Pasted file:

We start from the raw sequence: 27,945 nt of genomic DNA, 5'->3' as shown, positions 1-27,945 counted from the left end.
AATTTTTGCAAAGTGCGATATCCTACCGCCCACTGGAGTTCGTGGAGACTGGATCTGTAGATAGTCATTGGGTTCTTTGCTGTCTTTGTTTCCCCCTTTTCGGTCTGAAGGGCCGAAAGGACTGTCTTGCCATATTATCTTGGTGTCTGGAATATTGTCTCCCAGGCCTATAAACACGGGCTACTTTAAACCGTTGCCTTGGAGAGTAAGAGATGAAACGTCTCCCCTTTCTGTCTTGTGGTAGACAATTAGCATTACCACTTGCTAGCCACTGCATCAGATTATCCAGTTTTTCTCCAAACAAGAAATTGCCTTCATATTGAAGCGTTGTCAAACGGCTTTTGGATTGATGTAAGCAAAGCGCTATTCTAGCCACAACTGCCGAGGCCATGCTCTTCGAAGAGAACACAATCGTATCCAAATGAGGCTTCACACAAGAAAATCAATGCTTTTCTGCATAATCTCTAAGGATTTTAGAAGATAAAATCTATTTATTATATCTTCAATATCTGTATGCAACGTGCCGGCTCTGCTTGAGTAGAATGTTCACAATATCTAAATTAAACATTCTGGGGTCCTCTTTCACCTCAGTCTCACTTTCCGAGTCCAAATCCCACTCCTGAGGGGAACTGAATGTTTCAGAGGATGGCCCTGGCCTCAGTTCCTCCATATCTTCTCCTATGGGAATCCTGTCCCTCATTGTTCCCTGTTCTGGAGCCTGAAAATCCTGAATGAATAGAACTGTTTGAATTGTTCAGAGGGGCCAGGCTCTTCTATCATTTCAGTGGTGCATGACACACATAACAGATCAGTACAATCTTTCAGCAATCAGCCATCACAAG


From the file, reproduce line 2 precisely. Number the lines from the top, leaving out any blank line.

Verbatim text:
AATTTTTGCAAAGTGCGATATCCTACCGCCCACTGGAGTTCGTGGAGACTGGATCTGTAGATAGTCATTGGGTTCTTTGCTGTCTTTGTTTCCCCCTTTTCGGTCTGAAGGGCCGAAAGGACTGTCTTGCCATATTATCTTGGTGTCTGGAATATTGTCTCCCAGGCCTATAAACACGGGCTACTTTAAACCGTTGCCTTGGAGAGTAAGAGATGAAACGTCTCCCCTTTCTGTCTTGTGGTAGACAATTAGCATTACCACTTGCTAGCCACTGCATCAGATTATCCAGTTTTTCTCCAAACAAGAAATTGCCTTCATATTGAAGCGTTGTCAAACGGCTTTTGGATTGATGTAAGCAAAGCGCTATTCTAGCCACAACTGCCGAGGCCATGCTCTTCGAAGAGAACACAATCGTATCCAAATGAGGCTTCACACAAGAAAATCAATGCTTTTCTGCATAATCTCTAAGGATTTTAGAAGATAAAATCTATTTATTATATCTTCAATATCTGTATGCAACGTGCCGGCTCTGCTTGAGTAGAATGTTCACAATATCTAAATTAAACATTCTGGGGTCCTCTTTCACCTCAGTCTCACTTTCCGAGTCCAAATCCCACTCCTGAGGGGAACTGAATGTTTCAGAGGATGGCCCTGGCCTCAGTTCCTCCATATCTTCTCCTATGGGAATCCTGTCCCTCATTGTTCCCTGTTCTGGAGCCTGAAAATCCTGAATGAATAGAACTGTTTGAATTGTTCAGAGGGGCCAGGCTCTTCTATCATTTCAGTGGTGCATGACACACATAACAGATCAGTACAATCTTTCAGCAATCAGCCATCACAAG